In a battle of Brazilian jiu-jitsu black belts, Raphael Assuncao and Mike Easton engaged exclusively on their feet, with Assuncao winning a unanimous decision by scores of 30-27, 30-27 and 29-28.
It was the third straight win for Assuncao since dropping to bantamweight. Easton, teammate and close friend of UFC bantamweight champ Dominick Cruz, lost for the first time in four UFC fights.
The contest was fought at a very methodical pace, with fans at times booing. Easton (13-2) marked up the Brazilian’s left leg with leg kicks but had trouble going upstairs against Assuncao, who occasionally switched from a conventional to southpaw stance. Both men attempted takedowns but were rebuffed.
Easton’s best moment in the second came via a body kick, with Assuncao scoring a right hand that caused Easton to retreat and apparently mouth the words, “you poked me in my eye.” Easton continued with his leg kicks and Assuncao landed a nice front kick to the face.
Assuncao (18-4) definitely seemed busier in the third, with his best moments coming on another front kick and hard kick to the body.
ABEL TRUJILLO VS. MARCUS LEVESSEUR
Stepping up for the injured Tim Means (who fell in a sauna and hurt himself before Friday’s weigh-in) after his own fight against Michael Chiesa was scrapped, Marcus LeVesseur ran into a buzzsaw in the form of the hard-charging and downright nasty Abel Trujillo, whose barrage of vicious knees and elbows eventually wore out the Minnesotan and prompted a TKO stoppage at 3:56 of round two.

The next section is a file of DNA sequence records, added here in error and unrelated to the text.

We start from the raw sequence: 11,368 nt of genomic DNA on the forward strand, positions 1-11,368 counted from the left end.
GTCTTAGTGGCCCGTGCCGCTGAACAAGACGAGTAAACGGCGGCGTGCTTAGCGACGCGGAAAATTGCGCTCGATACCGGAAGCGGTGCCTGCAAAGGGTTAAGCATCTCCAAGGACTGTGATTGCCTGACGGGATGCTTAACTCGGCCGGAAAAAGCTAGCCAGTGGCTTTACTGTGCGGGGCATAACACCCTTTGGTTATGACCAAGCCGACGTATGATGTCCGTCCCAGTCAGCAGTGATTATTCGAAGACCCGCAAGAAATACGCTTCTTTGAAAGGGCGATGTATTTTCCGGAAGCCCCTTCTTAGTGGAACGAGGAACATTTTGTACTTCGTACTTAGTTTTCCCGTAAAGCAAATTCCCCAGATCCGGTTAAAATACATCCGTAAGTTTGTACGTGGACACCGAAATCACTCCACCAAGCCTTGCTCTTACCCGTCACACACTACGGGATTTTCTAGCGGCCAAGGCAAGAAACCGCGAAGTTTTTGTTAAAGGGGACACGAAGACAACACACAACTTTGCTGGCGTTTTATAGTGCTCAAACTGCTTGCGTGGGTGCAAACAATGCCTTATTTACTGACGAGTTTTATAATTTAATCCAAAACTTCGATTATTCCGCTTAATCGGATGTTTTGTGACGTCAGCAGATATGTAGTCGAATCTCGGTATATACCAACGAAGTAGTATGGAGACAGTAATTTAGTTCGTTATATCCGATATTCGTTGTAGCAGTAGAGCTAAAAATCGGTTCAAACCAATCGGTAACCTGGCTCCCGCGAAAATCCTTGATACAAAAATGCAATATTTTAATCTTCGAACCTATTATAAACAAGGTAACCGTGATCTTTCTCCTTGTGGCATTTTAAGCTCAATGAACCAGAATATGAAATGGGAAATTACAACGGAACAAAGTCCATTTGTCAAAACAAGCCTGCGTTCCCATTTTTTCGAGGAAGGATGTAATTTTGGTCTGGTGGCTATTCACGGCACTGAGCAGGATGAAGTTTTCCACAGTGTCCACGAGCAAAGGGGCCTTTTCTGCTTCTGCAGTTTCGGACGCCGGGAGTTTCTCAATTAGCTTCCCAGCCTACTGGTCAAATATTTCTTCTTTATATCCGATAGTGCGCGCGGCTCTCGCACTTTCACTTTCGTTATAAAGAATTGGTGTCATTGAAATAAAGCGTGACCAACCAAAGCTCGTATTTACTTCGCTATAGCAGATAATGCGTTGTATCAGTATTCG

Early in round one, LeVesseur scored with a leg kick and a beautiful and lightning-quick double leg takedown. He scored another brief takedown but also spent a ton of energy trying to put Trujillo on the deck. While LeVesseur was holding on to a leg in pursuit of a takedown, the fiery Floridian was firing away with nasty elbows that at times seemed close to the back of the head.
In the second round, with LeVesseur’s face already welting, Trujillo sunk in a deep guillotine choke, then transitioned to a north-south choke that LeVesseur was fortunate to scramble out of. As the action returned to the standup realm, the Blackzilians team member stormed and dropped LeVesseur with punches. A noticeably fatigued LeVesseur got up, only to be buckled by a straight right hand. With Trujillo (10-4) stalking evermore, LeVesseur (22-7) ended up in turtle position against the cage, obviously tired and with nothing little else to give -- just eating hard knees to the side until the referee intervened.
NAM PHAN VS. DENNIS SIVER
Quite succinctly, it was the Dennis Siver show from start to finish. The one-sided performance sent a loud-and-clear message to every other featherweight on the UFC roster: Keep an eye on Siver.
The 33-year-old German did whatever he wanted in this fight, with the exception of finishing a very game but physically and technically overwhelmed Nam Phan. The judges’ extraordinary scorecard totals – 30-24, 30-25 and 30-26 – reflect the kind of relentless beatdown Siver administered over their 15 minutes together inside the Octagon.